3 ages of data viz?

I’ve got this idea for a future theme looking at “3 ages of data viz”. I want your thoughts. Is there something in this idea? Am I right? Are there more? What’s the NEXT age going to bring? What does this teach us about dataviz?

Age 1: The Excel disaster (pre 2000)

(image from http://peltiertech.com/)

The early spreadsheet designers got excited about graphics and gave us 3-d exploded pie charts. If only they’d read some theory about effective dataviz maybe we’d not have had 35+ years of fighting back against dataviz disasters. To be fair to Excel, as you can see above, the defaults weren’t really that bad, given the limits of graphics cards in the day. Unfortunately, people got too excited about the 3d options.

Age 2: the Stephen Few fightback (2000-2010)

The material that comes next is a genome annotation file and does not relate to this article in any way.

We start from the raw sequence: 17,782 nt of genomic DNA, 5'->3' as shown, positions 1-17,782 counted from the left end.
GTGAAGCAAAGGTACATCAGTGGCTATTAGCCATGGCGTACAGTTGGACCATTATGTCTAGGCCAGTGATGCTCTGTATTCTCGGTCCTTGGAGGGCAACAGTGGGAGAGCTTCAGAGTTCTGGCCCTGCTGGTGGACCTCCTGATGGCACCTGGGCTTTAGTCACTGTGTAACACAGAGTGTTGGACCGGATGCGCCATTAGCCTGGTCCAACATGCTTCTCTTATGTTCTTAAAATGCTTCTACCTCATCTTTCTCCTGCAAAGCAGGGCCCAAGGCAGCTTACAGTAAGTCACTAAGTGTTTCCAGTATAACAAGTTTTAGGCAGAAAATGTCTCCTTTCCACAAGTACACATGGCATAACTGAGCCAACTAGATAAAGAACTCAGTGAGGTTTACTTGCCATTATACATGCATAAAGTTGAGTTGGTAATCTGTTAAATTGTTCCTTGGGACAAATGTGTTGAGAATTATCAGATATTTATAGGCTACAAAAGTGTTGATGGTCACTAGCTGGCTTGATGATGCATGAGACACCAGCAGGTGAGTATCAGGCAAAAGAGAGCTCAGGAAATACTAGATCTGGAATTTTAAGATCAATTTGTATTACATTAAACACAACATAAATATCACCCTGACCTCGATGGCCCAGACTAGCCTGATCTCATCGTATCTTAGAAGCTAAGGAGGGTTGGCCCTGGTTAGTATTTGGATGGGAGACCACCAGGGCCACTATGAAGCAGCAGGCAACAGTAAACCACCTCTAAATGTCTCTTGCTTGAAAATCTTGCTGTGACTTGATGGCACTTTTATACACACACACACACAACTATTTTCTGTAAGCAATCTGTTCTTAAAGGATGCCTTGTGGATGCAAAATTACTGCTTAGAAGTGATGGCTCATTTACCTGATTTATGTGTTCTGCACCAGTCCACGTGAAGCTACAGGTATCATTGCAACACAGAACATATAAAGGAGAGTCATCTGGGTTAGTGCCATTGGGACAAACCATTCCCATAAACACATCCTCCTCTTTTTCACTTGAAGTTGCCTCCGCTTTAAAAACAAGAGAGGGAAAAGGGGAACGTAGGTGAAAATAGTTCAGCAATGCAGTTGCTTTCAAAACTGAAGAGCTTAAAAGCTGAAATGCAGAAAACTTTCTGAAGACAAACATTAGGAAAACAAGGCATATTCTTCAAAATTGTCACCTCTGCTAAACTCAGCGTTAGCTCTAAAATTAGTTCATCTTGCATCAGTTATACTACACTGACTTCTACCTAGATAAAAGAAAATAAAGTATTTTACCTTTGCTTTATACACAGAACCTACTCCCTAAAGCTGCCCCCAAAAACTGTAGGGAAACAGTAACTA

(from http://www.perceptualedge.com/)

Stephen Few took on the spreadsheet behemoths in the first decade of this century. He made us all see sense and put science-backed best practice on the pedestal. People saw the light and visual tools began to ditch the dross in favour of charts that actually work.

Age 3: the creative years (2010-present)

What’s the top data dog (http://tabsoft.co/1CF8TAr)

The problem with Stephen Few’s approach is that people found his approach, well, boring. Unarguably his approach was functionally correct and just right for operational business dashboards. But many people were left unmoved. They found that following his approach didn’t engage people. As data journalism flourished and infographics exploded, there was a realization that a balance needed to be struck.